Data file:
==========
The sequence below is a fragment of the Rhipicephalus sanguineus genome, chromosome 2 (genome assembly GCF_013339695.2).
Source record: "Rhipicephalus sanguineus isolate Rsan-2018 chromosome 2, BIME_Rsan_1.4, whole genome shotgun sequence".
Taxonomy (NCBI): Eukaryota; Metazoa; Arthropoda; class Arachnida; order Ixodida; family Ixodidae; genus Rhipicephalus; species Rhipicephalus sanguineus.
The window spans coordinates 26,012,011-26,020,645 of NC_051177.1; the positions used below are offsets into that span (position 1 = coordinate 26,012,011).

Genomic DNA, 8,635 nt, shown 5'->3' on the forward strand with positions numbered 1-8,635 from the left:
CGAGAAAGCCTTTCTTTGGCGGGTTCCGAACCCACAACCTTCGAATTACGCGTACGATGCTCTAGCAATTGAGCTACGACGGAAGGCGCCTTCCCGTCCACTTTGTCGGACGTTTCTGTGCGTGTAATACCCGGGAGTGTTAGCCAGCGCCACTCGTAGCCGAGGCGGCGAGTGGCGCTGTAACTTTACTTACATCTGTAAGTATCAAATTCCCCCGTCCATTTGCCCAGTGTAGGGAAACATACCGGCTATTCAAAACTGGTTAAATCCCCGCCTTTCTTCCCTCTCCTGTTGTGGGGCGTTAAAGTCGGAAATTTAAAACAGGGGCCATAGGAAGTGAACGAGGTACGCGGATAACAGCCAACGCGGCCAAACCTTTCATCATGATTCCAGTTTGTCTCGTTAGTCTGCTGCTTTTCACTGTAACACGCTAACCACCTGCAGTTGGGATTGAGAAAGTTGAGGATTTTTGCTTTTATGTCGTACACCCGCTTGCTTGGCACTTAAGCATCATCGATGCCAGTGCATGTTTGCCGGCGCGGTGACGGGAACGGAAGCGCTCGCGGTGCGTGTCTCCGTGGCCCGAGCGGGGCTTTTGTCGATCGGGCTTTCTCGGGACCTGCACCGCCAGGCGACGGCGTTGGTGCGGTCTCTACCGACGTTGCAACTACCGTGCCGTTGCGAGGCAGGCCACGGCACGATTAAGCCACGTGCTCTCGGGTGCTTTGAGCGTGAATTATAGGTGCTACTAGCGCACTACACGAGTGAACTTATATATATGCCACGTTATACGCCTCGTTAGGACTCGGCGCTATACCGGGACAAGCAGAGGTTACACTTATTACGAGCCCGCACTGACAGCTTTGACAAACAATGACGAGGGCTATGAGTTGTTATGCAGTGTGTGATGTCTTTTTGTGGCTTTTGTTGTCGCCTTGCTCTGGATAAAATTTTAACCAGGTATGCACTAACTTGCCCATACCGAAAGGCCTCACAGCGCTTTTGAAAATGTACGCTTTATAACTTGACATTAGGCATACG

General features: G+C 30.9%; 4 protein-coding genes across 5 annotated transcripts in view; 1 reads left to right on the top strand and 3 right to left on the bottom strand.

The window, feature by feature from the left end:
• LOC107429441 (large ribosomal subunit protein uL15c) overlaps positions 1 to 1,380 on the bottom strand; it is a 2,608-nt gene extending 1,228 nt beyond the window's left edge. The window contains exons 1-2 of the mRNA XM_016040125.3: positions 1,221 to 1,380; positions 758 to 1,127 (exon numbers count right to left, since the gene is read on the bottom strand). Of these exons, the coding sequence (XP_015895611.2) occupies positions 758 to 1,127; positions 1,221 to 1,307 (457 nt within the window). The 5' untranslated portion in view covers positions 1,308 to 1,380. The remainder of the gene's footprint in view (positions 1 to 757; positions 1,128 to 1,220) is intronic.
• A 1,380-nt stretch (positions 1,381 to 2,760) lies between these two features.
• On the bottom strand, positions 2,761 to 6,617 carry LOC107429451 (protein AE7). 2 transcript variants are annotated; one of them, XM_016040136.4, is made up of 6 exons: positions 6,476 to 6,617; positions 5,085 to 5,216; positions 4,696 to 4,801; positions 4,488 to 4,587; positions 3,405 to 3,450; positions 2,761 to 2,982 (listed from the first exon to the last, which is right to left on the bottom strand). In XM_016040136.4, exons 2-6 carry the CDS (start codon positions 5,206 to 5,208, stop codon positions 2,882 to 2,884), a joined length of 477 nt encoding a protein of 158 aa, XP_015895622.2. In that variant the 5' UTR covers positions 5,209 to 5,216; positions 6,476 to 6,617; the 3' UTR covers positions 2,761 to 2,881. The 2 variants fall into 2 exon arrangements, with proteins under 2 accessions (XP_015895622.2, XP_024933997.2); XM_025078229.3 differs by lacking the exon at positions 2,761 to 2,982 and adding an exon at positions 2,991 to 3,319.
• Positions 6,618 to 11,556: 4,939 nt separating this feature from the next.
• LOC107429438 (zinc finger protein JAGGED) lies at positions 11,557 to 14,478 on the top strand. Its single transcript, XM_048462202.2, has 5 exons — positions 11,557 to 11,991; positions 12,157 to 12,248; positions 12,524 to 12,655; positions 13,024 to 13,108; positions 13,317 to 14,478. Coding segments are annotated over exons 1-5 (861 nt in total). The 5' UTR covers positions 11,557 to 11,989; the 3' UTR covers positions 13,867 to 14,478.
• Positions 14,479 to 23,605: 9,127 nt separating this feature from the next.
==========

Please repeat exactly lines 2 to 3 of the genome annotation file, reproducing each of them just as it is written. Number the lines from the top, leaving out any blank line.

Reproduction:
Source record: "Rhipicephalus sanguineus isolate Rsan-2018 chromosome 2, BIME_Rsan_1.4, whole genome shotgun sequence".
Taxonomy (NCBI): Eukaryota; Metazoa; Arthropoda; class Arachnida; order Ixodida; family Ixodidae; genus Rhipicephalus; species Rhipicephalus sanguineus.